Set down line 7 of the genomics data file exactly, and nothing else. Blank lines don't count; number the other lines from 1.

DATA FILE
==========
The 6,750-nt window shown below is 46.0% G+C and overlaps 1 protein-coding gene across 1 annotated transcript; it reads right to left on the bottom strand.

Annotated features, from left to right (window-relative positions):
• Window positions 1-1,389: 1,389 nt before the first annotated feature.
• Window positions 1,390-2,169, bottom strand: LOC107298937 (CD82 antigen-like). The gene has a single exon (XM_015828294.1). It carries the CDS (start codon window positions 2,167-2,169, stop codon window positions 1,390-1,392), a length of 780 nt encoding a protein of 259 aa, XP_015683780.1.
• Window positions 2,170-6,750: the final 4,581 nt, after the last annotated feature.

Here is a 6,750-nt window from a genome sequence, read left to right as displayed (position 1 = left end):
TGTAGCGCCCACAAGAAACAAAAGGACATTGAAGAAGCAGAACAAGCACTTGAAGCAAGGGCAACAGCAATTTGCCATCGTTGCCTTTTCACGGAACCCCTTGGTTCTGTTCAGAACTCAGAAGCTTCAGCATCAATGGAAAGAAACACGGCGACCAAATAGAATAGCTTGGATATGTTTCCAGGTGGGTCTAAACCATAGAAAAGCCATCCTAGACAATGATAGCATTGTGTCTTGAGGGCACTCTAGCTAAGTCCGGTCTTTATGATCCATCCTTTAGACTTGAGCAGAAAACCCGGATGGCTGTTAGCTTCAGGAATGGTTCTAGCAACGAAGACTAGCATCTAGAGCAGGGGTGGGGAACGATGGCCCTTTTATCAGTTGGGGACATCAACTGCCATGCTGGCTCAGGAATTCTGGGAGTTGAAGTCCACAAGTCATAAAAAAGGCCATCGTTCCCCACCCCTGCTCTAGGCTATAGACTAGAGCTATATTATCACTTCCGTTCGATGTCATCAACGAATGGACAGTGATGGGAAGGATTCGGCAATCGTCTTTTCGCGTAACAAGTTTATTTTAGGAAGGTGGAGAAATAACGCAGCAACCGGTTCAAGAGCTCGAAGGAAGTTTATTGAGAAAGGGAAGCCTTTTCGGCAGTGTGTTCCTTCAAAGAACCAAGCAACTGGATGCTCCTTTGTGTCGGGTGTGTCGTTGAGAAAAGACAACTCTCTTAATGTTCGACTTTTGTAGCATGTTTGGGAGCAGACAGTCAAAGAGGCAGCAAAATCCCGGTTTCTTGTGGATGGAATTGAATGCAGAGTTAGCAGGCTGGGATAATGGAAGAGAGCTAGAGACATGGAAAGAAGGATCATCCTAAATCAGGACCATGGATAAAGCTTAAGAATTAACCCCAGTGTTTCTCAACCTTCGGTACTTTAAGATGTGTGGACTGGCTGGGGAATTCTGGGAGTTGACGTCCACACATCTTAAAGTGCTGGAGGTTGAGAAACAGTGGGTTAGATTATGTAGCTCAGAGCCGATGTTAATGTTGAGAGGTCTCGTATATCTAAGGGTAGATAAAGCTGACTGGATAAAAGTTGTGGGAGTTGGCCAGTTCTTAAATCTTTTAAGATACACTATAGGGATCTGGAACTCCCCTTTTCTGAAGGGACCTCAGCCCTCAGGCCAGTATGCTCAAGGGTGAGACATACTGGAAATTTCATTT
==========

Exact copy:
TGTAGCGCCCACAAGAAACAAAAGGACATTGAAGAAGCAGAACAAGCACTTGAAGCAAGGGCAACAGCAATTTGCCATCGTTGCCTTTTCACGGAACCCCTTGGTTCTGTTCAGAACTCAGAAGCTTCAGCATCAATGGAAAGAAACACGGCGACCAAATAGAATAGCTTGGATATGTTTCCAGGTGGGTCTAAACCATAGAAAAGCCATCCTAGACAATGATAGCATTGTGTCTTGAGGGCACTCTAGCTAAGTCCGGTCTTTATGATCCATCCTTTAGACTTGAGCAGAAAACCCGGATGGCTGTTAGCTTCAGGAATGGTTCTAGCAACGAAGACTAGCATCTAGAGCAGGGGTGGGGAACGATGGCCCTTTTATCAGTTGGGGACATCAACTGCCATGCTGGCTCAGGAATTCTGGGAGTTGAAGTCCACAAGTCATAAAAAAGGCCATCGTTCCCCACCCCTGCTCTAGGCTATAGACTAGAGCTATATTATCACTTCCGTTCGATGTCATCAACGAATGGACAGTGATGGGAAGGATTCGGCAATCGTCTTTTCGCGTAACAAGTTTATTTTAGGAAGGTGGAGAAATAACGCAGCAACCGGTTCAAGAGCTCGAAGGAAGTTTATTGAGAAAGGGAAGCCTTTTCGGCAGTGTGTTCCTTCAAAGAACCAAGCAACTGGATGCTCCTTTGTGTCGGGTGTGTCGTTGAGAAAAGACAACTCTCTTAATGTTCGACTTTTGTAGCATGTTTGGGAGCAGACAGTCAAAGAGGCAGCAAAATCCCGGTTTCTTGTGGATGGAATTGAATGCAGAGTTAGCAGGCTGGGATAATGGAAGAGAGCTAGAGACATGGAAAGAAGGATCATCCTAAATCAGGACCATGGATAAAGCTTAAGAATTAACCCCAGTGTTTCTCAACCTTCGGTACTTTAAGATGTGTGGACTGGCTGGGGAATTCTGGGAGTTGACGTCCACACATCTTAAAGTGCTGGAGGTTGAGAAACAGTGGGTTAGATTATGTAGCTCAGAGCCGATGTTAATGTTGAGAGGTCTCGTATATCTAAGGGTAGATAAAGCTGACTGGATAAAAGTTGTGGGAGTTGGCCAGTTCTTAAATCTTTTAAGATACACTATAGGGATCTGGAACTCCCCTTTTCTGAAGGGACCTCAGCCCTCAGGCCAGTATGCTCAAGGGTGAGACATACTGGAAATTTCATTT